In Spain, however, the government continues to pay for the upkeep of the Valle de los Caídos, tombstone and all, which forms part of the National Heritage. Hundreds of thousands come to visit the site every year. Spain’s Roman Catholic Church, meanwhile, jealously guards its role as the custodian of the Valley, and provides the monks and priests who sanctify the vast granite complex with their daily songs and prayers.
Even 40 years after Franco’s death, there is no national consensus on what the civil war and his dictatorship mean. Only a tiny minority voice genuine nostalgia for the old regime but the number of those clamouring for a frank reassessment of the past — and for expelling Franco from his privileged tomb — is not large either. As a topic of conversation, the former dictator and his deeds are widely shunned, whether in school, in parliament or around the family table. Polls are few and far between but those that are taken regularly show a lingering sense of ambivalence, perhaps linked to the extraordinary economic boom that occurred under the later years of the Franco regime. One typical survey found that six out of 10 Spaniards believe that Francoism had “both good sides and bad sides”.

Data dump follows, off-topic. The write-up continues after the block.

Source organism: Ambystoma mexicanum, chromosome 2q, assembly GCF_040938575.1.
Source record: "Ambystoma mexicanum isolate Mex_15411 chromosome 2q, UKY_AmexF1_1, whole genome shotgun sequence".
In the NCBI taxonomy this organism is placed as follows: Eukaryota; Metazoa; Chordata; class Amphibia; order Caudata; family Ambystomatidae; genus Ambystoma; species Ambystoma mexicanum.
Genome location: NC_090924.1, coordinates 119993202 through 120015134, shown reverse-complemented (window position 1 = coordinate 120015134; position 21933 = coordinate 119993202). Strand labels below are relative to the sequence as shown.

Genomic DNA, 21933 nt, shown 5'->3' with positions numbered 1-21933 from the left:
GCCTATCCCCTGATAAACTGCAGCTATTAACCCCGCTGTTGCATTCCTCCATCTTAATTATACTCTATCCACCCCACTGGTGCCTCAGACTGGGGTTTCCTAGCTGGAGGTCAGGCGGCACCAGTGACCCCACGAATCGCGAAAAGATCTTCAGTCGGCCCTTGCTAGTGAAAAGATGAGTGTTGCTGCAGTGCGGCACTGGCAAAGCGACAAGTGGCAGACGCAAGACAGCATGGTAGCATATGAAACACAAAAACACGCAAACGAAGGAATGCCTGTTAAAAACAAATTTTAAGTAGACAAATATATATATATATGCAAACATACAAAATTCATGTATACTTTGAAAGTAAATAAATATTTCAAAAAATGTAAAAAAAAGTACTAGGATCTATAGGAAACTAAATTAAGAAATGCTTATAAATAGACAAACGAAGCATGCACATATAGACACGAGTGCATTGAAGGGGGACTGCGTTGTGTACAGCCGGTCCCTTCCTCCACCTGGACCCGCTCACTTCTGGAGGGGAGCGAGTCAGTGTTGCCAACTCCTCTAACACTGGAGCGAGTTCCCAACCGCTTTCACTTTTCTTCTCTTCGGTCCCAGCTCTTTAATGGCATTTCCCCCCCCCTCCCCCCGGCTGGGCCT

But it is not just in the Valley that Franco continues to have his place. Despite a purge during the past decade, many Spanish cities still boast streets and plazas that honour his memory. Even the odd statue has survived. There is a prominent foundation dedicated to celebrating the dictator’s life and work. Once a year its members and other Franco sympathisers come to the Valle de los Caídos for a special mass, and to pray for his eternal soul.